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Best Tea for Eczema: Green Tea or Oolong Tea for Eczema?

February 22, 2017 No comments

Eczema refers to a group of skin conditions in which the skin becomes irritated or inflamed. It’s a pretty serious disease as it affects about 15% of infants and 3% of adults. While infants tend to outgrow by the 10th birthday, this can be different for adults who sometimes suffer chronic eczema.

Eczema is very hard to treat and currently the most common natural treatment is by applying tea tree oil (sometimes mixed with coconut oil) on the skin. Tea tree oil has proven to be an effective way to ease the itching and help smoothen the skin. However, it’s no remedy that can cure the cause of eczema. So what about tea? Learn everything you need to know about the best teas for eczema in this article.

Tea for Eczema

When it comes to tea, we first need to make a distinction between the different types of tea. There are the leaf teas such as green, black and oolong tea, which are all made from the Camellia Sinenses tea plant. Besides these traditional teas, there are also herbal teas (also known as ‘tisanes’) which can be made from all kinds of plants or flowers. We will discuss them all separately below and determine what is the best tea for eczema.

Green Tea for Eczema

Drinking green tea on a daily basic allows you to enjoy many of its health benefits, including the anti-inflammatory effects that can fight the case of eczema.

In a study published in the Korean Journal of Dermatology, researchers conclude that moisturisers containing green tea extracts can be effective for improving dry skin conditions. Due to the anti-inflammatory effects, green tea extracts can be used for the treatment of atopic dermatitis or xerotic eczema.

In 2012 a publication in the Mycobiology Journal, researchers also provide evidence that a bath therapy with extracts of green tea can be an safe and effective method treating patients with atopic dermatitis related to Malassezia Sympodialis.

Oolong Tea for Eczema

An early study in 2001, Japanese scientists investigated the effect of oolong tea against eczema.

Before we discuss this study, we would like to point out that oolong tea is in fact made from the same tea plant as green tea. However, unlike the minimally fermented leaves of green tea, oolong teas are semi fermented.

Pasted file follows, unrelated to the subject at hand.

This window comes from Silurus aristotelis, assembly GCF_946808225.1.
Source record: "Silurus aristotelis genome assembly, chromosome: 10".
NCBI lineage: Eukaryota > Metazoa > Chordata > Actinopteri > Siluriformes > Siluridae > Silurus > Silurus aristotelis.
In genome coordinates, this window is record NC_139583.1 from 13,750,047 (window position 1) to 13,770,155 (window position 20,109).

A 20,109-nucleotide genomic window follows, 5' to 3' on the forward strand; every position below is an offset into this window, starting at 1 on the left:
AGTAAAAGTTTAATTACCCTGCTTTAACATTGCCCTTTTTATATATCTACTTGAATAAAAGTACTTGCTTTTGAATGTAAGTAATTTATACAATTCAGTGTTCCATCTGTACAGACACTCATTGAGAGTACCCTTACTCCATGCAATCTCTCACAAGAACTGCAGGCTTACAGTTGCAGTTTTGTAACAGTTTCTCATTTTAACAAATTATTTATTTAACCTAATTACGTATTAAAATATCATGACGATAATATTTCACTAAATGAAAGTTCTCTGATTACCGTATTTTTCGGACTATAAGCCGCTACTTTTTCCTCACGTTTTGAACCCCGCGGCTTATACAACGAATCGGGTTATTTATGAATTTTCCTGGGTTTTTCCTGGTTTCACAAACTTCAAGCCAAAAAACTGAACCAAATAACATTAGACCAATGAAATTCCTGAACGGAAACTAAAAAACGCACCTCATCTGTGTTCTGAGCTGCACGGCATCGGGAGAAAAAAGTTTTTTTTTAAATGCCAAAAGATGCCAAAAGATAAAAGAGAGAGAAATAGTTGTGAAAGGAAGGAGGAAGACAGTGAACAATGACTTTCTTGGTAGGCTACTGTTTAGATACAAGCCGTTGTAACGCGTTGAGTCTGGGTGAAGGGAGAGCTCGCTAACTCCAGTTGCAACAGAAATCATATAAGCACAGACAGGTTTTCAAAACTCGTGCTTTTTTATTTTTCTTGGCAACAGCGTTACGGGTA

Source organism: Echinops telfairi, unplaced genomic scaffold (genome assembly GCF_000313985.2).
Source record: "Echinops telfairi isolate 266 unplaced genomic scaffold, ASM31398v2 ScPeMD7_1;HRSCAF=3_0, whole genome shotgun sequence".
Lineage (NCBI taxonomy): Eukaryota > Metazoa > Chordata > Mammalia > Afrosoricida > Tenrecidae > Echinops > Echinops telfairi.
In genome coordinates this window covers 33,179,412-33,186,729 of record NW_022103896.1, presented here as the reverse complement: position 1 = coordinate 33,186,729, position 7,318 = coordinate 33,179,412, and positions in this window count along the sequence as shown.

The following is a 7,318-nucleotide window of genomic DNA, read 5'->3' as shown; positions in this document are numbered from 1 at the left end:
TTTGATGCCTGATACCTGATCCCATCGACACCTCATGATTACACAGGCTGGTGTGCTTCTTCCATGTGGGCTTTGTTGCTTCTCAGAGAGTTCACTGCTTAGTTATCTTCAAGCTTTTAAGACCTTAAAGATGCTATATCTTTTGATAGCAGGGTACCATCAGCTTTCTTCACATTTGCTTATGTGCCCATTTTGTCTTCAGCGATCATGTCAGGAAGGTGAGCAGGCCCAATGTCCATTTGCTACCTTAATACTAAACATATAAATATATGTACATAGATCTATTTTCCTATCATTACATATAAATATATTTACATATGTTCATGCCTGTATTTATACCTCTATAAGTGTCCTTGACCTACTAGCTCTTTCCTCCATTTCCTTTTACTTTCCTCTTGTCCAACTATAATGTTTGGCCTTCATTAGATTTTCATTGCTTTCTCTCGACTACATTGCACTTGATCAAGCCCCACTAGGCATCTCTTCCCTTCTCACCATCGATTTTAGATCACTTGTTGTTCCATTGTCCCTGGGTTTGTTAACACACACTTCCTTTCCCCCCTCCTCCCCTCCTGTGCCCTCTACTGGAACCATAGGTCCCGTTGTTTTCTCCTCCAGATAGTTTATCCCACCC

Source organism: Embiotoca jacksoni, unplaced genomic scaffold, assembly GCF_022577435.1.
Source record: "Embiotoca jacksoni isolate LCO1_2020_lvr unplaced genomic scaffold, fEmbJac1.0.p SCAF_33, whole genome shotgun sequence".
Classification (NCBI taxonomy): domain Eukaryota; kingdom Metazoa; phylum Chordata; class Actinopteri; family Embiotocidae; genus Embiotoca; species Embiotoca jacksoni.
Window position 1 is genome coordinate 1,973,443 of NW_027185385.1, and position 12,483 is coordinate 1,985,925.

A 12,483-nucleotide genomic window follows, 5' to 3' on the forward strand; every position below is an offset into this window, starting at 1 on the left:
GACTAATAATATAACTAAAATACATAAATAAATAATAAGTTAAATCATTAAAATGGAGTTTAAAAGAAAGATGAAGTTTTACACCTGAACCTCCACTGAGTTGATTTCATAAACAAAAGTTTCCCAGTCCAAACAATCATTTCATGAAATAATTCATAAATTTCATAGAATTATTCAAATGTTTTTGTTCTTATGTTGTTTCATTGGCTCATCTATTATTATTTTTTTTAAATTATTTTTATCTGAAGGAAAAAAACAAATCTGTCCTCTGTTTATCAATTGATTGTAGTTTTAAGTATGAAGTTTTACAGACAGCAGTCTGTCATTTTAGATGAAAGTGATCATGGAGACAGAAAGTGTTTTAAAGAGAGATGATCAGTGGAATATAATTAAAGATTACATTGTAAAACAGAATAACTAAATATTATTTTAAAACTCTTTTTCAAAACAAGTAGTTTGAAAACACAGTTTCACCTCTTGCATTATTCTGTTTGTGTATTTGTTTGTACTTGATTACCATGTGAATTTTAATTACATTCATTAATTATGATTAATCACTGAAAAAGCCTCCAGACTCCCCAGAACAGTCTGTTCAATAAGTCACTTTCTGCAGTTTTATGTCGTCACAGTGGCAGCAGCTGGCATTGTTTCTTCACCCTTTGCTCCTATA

In the Japanese study mentioned above, 118 patients with eczema (atopic dermatitis) where asked to drink 3 times oolong tea per day. After just 1 month, 74 patients showed moderate improvement in their skin condition. After 6 months, even 64 patients showed a good improvement.

The researchers believe that the effectiveness of oolong tea might be attributable to the antiallergic properties of tea polyphenols. This study is important because it demonstrates that eczema can be reduced by drinking tea, instead of tea extract based creamed that are applied on the skin.

Other Leaf Teas for Eczema

As we mentioned many times, all leaf teas are made from the same Camellia Sinenses tea plant. The classification of tea is based on the way the teas are processed. Different processing methods resulting in different levels of oxidation. Because green tea is minimally oxidised, it maintains the most tea polyphenols. Given this, we can hypothesise that green tea is the most effective against eczema. Followed by semi-oxidised oolong teas and then fully oxidised black teas.

Unfortunately, we aren't able to find a study that investigates and compares the effectiveness of different types of teas on eczema.

Chinese Herbal Teas for Eczema

There are many types of herbal teas that can fight eczema. The most common one is camomile tea. Or even better, go for the Chrysanthemum teas, which is known as the camomile of the East.

Choosing Your Best Tea for Eczema

If you consider drinking tea for eczema, we also advise to look after the potential side effects of tea. As said, green tea contains the most tea polyphenols that can fight the inflammation that cases eczema. However, because green tea is the most ‘raw’ kind of tea, it can upset the stomach of some people. To avoid such side effects it’s better to drink green tea about 30 min after meals. If your stomach doesn’t feel good, then switch to an oolong or black tea. Though in lesser amount, they still contain loads of tea polyphenols. This is very related to a past article we wrote about which teas are cooling and heaty.

Another worry could be caffeine. If you're sensitive to caffeine, then only drink tea after your breakfast and lunch. If skipping the afternoon session still isn't enough to avoid sleepless nights, you should switch to caffeine free Chrysanthemum flower teas. For more info about caffeine, also read our tea caffeine guide.